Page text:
Using a global network of telescopes, known as the “Event Horizon Telescope”, an international scientific team on Wednesday revealed a milestone in astrophysics – the first-ever real photo of a black hole – in an achievement that confirmed a pillar of science put forth by Albert Einstein more than 100-years-ago. The image you see above was made possible using data collected in April 2017 from eight radio telescopes in six locations that created a planet-sized observational dish. Their observations strongly validated the theory of general relativity proposed in 1915 by Einstein, which is used to explain the laws of gravity and their relation to other natural forces. Read more for two videos and additional information.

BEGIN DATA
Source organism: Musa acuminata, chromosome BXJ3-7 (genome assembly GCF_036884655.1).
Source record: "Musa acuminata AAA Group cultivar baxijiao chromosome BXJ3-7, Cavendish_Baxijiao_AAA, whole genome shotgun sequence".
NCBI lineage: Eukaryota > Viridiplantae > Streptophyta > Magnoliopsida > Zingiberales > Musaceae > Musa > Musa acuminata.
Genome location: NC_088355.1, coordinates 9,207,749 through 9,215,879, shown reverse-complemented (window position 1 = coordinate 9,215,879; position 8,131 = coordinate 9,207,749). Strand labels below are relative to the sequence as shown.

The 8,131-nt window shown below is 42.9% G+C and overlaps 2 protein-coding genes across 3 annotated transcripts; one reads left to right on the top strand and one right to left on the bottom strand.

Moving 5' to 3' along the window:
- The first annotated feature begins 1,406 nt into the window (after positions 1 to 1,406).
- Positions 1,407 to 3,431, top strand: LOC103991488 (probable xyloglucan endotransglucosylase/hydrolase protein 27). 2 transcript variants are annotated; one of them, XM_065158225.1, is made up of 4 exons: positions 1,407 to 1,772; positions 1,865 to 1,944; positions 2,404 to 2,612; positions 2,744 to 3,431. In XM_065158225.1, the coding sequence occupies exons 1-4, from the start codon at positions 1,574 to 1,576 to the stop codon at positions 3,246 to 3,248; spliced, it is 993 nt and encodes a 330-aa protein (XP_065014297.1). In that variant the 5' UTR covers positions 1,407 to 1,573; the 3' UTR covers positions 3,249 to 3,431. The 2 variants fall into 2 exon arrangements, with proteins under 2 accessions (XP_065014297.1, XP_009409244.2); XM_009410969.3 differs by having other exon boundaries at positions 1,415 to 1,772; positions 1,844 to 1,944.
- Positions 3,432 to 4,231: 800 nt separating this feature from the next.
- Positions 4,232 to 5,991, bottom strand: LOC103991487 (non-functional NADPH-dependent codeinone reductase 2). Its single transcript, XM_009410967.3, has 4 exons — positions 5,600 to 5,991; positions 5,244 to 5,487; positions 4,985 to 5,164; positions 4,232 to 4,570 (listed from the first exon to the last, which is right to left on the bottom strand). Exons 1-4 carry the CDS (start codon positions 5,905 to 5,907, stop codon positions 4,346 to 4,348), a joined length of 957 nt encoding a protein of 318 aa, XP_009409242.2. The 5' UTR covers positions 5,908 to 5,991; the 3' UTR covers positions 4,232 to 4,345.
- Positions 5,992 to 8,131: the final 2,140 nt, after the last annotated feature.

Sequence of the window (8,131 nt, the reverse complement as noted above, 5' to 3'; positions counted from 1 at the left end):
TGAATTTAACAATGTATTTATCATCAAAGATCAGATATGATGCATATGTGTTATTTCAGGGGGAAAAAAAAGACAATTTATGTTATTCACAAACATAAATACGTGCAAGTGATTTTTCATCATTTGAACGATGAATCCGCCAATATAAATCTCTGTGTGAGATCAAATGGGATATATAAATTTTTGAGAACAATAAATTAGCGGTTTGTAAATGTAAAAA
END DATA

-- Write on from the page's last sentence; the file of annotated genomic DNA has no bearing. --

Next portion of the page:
“It’s a fuzzy image, but it supports what the theory of general relativity has predicted for decades. It promises to shed more light on black holes as well. And it should theoretically get better. In the future, the Event Horizon Telescope will have a ‘substantially increased’ sensitivity as the Greenland Telescope, IRAM NOEMA Observatory and Kitt Peak Telescopes join the array. This is a major milestone in astronomy, and it’s only going to get better from here,” reports Engadget.